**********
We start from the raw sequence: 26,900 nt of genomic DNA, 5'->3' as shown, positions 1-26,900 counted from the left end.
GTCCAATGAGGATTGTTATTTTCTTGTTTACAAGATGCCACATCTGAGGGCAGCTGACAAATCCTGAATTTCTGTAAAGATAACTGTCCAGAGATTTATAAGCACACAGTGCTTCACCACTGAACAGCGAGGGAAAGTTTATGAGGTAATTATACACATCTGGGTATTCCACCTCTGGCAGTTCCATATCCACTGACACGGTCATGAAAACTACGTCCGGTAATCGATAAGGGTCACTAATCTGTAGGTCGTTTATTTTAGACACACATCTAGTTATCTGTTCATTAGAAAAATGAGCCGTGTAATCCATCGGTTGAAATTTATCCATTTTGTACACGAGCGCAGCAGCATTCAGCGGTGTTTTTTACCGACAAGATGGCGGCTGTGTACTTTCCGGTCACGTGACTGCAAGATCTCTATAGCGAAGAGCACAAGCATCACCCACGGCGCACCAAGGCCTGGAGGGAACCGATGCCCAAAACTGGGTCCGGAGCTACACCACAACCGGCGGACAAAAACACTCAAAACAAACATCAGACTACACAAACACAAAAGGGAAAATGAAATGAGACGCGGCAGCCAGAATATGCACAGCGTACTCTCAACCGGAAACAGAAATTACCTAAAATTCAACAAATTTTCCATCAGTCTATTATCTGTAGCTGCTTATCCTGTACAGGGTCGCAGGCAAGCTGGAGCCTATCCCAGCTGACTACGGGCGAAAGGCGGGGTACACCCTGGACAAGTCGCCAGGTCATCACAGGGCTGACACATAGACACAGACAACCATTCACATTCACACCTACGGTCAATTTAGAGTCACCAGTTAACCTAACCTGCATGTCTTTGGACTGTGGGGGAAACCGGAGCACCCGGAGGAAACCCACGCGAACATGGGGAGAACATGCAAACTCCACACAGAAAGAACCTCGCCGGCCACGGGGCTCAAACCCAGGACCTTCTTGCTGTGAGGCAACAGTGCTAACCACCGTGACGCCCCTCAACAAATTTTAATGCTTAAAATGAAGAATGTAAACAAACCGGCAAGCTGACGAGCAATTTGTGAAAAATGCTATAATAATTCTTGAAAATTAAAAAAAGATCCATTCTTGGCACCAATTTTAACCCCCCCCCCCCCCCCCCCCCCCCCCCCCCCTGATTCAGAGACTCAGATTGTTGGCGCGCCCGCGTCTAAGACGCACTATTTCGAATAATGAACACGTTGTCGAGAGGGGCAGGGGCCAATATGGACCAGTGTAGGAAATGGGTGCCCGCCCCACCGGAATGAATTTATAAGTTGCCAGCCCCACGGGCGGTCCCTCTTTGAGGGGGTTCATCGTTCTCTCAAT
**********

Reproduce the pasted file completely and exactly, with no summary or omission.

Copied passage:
We start from the raw sequence: 26,900 nt of genomic DNA, 5'->3' as shown, positions 1-26,900 counted from the left end.
GTCCAATGAGGATTGTTATTTTCTTGTTTACAAGATGCCACATCTGAGGGCAGCTGACAAATCCTGAATTTCTGTAAAGATAACTGTCCAGAGATTTATAAGCACACAGTGCTTCACCACTGAACAGCGAGGGAAAGTTTATGAGGTAATTATACACATCTGGGTATTCCACCTCTGGCAGTTCCATATCCACTGACACGGTCATGAAAACTACGTCCGGTAATCGATAAGGGTCACTAATCTGTAGGTCGTTTATTTTAGACACACATCTAGTTATCTGTTCATTAGAAAAATGAGCCGTGTAATCCATCGGTTGAAATTTATCCATTTTGTACACGAGCGCAGCAGCATTCAGCGGTGTTTTTTACCGACAAGATGGCGGCTGTGTACTTTCCGGTCACGTGACTGCAAGATCTCTATAGCGAAGAGCACAAGCATCACCCACGGCGCACCAAGGCCTGGAGGGAACCGATGCCCAAAACTGGGTCCGGAGCTACACCACAACCGGCGGACAAAAACACTCAAAACAAACATCAGACTACACAAACACAAAAGGGAAAATGAAATGAGACGCGGCAGCCAGAATATGCACAGCGTACTCTCAACCGGAAACAGAAATTACCTAAAATTCAACAAATTTTCCATCAGTCTATTATCTGTAGCTGCTTATCCTGTACAGGGTCGCAGGCAAGCTGGAGCCTATCCCAGCTGACTACGGGCGAAAGGCGGGGTACACCCTGGACAAGTCGCCAGGTCATCACAGGGCTGACACATAGACACAGACAACCATTCACATTCACACCTACGGTCAATTTAGAGTCACCAGTTAACCTAACCTGCATGTCTTTGGACTGTGGGGGAAACCGGAGCACCCGGAGGAAACCCACGCGAACATGGGGAGAACATGCAAACTCCACACAGAAAGAACCTCGCCGGCCACGGGGCTCAAACCCAGGACCTTCTTGCTGTGAGGCAACAGTGCTAACCACCGTGACGCCCCTCAACAAATTTTAATGCTTAAAATGAAGAATGTAAACAAACCGGCAAGCTGACGAGCAATTTGTGAAAAATGCTATAATAATTCTTGAAAATTAAAAAAAGATCCATTCTTGGCACCAATTTTAACCCCCCCCCCCCCCCCCCCCCCCCCCCCCCCTGATTCAGAGACTCAGATTGTTGGCGCGCCCGCGTCTAAGACGCACTATTTCGAATAATGAACACGTTGTCGAGAGGGGCAGGGGCCAATATGGACCAGTGTAGGAAATGGGTGCCCGCCCCACCGGAATGAATTTATAAGTTGCCAGCCCCACGGGCGGTCCCTCTTTGAGGGGGTTCATCGTTCTCTCAAT